Ralph Ellison's Invisible Theology

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M. Cooper Harriss
North American Religions
  • New York, NY: 
    NYU Press
    , May
     2017.
     288 pages.
     $30.00.
     Hardcover.
    ISBN
    9781479823017.
     For other formats: Link to Publisher's Website.
Review coming soon!

Review by Tyler Davis forthcoming.

Description

Examines the religious dimensions of Ralph Ellison’s concept of race. 

Ralph Ellison’s 1952 novel Invisible Man provides an unforgettable metaphor for what it means to be disregarded in society.  While the term “invisibility” has become shorthand for all forms of marginalization, Ellison was primarily concerned with racial identity.  M. Cooper Harriss argues that religion, too, remains relatively invisible within discussions of race and seeks to correct this through a close study of Ralph Ellison’s work.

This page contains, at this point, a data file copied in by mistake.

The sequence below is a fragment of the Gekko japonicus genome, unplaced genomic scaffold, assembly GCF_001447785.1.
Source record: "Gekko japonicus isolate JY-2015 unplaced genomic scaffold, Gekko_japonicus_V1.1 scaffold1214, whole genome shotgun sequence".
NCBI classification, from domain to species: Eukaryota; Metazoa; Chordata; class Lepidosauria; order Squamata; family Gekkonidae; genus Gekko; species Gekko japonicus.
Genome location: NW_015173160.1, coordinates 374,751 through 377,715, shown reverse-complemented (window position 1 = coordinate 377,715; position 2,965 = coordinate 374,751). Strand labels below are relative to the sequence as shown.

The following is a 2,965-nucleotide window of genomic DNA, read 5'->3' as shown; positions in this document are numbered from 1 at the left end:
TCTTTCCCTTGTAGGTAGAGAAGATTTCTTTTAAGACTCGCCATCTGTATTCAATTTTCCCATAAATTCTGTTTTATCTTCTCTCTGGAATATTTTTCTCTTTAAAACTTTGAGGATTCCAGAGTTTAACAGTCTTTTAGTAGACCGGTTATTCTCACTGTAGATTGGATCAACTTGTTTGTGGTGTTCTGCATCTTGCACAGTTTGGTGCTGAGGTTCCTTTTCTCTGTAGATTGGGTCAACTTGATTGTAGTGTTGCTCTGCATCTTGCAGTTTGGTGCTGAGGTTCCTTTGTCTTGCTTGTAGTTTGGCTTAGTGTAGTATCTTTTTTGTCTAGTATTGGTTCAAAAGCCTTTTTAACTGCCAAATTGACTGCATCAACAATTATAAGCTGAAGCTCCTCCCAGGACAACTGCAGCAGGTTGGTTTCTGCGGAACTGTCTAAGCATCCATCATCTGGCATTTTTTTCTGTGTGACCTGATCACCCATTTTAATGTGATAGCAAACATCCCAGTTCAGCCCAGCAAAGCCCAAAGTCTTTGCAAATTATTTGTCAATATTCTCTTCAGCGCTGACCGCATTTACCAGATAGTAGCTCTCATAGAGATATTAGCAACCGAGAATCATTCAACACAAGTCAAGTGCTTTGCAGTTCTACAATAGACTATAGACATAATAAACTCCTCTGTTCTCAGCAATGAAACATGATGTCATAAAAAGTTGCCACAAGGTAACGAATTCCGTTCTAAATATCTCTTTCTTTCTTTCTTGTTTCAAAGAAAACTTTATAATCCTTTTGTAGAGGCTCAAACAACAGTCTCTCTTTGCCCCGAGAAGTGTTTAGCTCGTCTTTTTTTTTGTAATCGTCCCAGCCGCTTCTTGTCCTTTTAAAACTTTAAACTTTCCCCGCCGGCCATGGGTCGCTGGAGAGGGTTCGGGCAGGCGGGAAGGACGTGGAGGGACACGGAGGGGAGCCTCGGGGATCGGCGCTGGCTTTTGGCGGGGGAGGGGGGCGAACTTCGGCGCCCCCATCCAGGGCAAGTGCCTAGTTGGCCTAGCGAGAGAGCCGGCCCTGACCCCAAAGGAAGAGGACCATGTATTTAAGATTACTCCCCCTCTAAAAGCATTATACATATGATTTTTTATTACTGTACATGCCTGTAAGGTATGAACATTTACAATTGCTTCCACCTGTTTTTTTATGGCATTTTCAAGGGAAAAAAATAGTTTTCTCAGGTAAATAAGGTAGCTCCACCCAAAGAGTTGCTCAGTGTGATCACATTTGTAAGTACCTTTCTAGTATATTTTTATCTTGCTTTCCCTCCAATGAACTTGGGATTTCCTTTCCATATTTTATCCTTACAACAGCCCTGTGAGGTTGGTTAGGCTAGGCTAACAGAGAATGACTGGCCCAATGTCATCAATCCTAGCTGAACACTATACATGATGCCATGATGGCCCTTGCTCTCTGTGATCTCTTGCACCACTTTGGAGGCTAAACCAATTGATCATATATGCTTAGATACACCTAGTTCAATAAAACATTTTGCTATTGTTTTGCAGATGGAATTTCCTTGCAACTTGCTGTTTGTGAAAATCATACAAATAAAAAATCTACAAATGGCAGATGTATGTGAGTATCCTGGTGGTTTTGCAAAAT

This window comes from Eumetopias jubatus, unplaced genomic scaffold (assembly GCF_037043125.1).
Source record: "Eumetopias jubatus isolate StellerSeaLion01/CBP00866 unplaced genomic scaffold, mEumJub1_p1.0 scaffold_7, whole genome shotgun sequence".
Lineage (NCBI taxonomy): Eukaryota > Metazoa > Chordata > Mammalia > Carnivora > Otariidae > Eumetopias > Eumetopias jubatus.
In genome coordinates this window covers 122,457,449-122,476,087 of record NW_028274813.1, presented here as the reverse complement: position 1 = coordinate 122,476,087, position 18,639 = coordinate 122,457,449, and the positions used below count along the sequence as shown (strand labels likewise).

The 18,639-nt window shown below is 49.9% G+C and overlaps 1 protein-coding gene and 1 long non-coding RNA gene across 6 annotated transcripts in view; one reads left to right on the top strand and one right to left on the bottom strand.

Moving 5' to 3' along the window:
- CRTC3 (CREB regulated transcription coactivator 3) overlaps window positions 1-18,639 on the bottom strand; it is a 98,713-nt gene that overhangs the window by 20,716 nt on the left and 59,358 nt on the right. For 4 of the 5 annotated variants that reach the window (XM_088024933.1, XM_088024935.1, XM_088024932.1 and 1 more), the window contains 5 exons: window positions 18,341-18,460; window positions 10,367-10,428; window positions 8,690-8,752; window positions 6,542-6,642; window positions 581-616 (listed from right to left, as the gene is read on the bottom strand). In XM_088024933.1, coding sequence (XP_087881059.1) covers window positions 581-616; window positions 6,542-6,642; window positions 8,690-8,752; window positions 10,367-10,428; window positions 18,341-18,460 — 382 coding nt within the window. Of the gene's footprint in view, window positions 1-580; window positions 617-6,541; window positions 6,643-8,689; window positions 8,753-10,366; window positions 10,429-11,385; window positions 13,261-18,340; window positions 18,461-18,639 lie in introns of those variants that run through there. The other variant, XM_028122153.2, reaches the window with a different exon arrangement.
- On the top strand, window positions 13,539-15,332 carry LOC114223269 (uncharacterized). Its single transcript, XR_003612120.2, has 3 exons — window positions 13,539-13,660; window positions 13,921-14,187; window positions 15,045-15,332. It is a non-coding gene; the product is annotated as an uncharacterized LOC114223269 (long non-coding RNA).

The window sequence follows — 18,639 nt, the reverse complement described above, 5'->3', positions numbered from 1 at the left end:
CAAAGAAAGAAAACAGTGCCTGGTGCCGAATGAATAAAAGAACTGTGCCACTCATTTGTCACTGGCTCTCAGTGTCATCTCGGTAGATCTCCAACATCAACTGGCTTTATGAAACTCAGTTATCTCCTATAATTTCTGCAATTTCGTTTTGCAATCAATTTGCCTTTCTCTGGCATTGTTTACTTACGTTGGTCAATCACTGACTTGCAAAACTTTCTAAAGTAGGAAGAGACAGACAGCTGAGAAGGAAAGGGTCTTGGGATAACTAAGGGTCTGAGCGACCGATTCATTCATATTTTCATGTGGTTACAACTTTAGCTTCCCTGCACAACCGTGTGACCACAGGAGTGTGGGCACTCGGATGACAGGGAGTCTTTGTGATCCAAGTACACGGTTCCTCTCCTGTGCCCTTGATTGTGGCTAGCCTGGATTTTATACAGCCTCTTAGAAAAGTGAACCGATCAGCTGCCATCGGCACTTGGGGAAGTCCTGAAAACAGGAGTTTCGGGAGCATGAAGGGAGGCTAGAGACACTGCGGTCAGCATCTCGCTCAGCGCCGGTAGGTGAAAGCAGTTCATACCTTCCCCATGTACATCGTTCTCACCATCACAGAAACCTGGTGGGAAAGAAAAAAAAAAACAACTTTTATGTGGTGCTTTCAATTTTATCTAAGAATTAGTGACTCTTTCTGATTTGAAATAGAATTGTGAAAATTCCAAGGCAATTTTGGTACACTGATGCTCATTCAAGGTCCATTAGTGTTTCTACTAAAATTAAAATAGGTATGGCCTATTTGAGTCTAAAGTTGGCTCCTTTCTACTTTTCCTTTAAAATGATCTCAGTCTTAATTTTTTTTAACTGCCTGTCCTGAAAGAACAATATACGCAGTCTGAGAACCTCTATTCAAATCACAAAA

Harriss examines the religious and theological dimensions of Ralph Ellison’s concept of race through his evocative metaphor for the experience of blackness in America, and with an eye to uncovering previously unrecognized religious dynamics in Ellison’s life and work.  Blending religious studies and theology, race theory, and fresh readings of African-American culture, Harriss draws on Ellison to create the concept of an “invisible theology,” and uses this concept as a basis for discussing religion and racial identity in contemporary American life.

About the Author(s)/Editor(s)/Translator(s): 

M. Cooper Harriss is assistant professor in the department of religious studies at Indiana University.

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